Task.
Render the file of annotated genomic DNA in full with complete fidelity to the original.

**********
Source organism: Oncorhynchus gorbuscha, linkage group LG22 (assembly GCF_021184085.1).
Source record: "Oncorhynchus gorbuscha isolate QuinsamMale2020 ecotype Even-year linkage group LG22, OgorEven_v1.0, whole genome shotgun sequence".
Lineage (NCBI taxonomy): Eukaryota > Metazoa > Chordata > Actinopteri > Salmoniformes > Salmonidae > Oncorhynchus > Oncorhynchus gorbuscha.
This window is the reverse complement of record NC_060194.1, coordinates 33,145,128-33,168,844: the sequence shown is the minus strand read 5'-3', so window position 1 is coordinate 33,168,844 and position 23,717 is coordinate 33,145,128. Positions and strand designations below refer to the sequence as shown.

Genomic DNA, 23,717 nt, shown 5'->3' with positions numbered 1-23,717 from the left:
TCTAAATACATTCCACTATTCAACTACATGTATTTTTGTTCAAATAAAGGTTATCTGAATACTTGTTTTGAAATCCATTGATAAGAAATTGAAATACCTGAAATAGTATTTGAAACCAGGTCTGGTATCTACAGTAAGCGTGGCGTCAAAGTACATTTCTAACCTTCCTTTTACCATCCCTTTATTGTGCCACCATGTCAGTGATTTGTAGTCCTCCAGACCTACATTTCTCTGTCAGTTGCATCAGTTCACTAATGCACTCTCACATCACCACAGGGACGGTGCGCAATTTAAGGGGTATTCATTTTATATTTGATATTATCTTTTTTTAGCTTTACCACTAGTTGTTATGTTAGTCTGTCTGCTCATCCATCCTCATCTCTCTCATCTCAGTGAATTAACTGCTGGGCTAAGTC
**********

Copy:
Source organism: Oncorhynchus gorbuscha, linkage group LG22 (assembly GCF_021184085.1).
Source record: "Oncorhynchus gorbuscha isolate QuinsamMale2020 ecotype Even-year linkage group LG22, OgorEven_v1.0, whole genome shotgun sequence".
Lineage (NCBI taxonomy): Eukaryota > Metazoa > Chordata > Actinopteri > Salmoniformes > Salmonidae > Oncorhynchus > Oncorhynchus gorbuscha.
This window is the reverse complement of record NC_060194.1, coordinates 33,145,128-33,168,844: the sequence shown is the minus strand read 5'-3', so window position 1 is coordinate 33,168,844 and position 23,717 is coordinate 33,145,128. Positions and strand designations below refer to the sequence as shown.

Genomic DNA, 23,717 nt, shown 5'->3' with positions numbered 1-23,717 from the left:
TCTAAATACATTCCACTATTCAACTACATGTATTTTTGTTCAAATAAAGGTTATCTGAATACTTGTTTTGAAATCCATTGATAAGAAATTGAAATACCTGAAATAGTATTTGAAACCAGGTCTGGTATCTACAGTAAGCGTGGCGTCAAAGTACATTTCTAACCTTCCTTTTACCATCCCTTTATTGTGCCACCATGTCAGTGATTTGTAGTCCTCCAGACCTACATTTCTCTGTCAGTTGCATCAGTTCACTAATGCACTCTCACATCACCACAGGGACGGTGCGCAATTTAAGGGGTATTCATTTTATATTTGATATTATCTTTTTTTAGCTTTACCACTAGTTGTTATGTTAGTCTGTCTGCTCATCCATCCTCATCTCTCTCATCTCAGTGAATTAACTGCTGGGCTAAGTC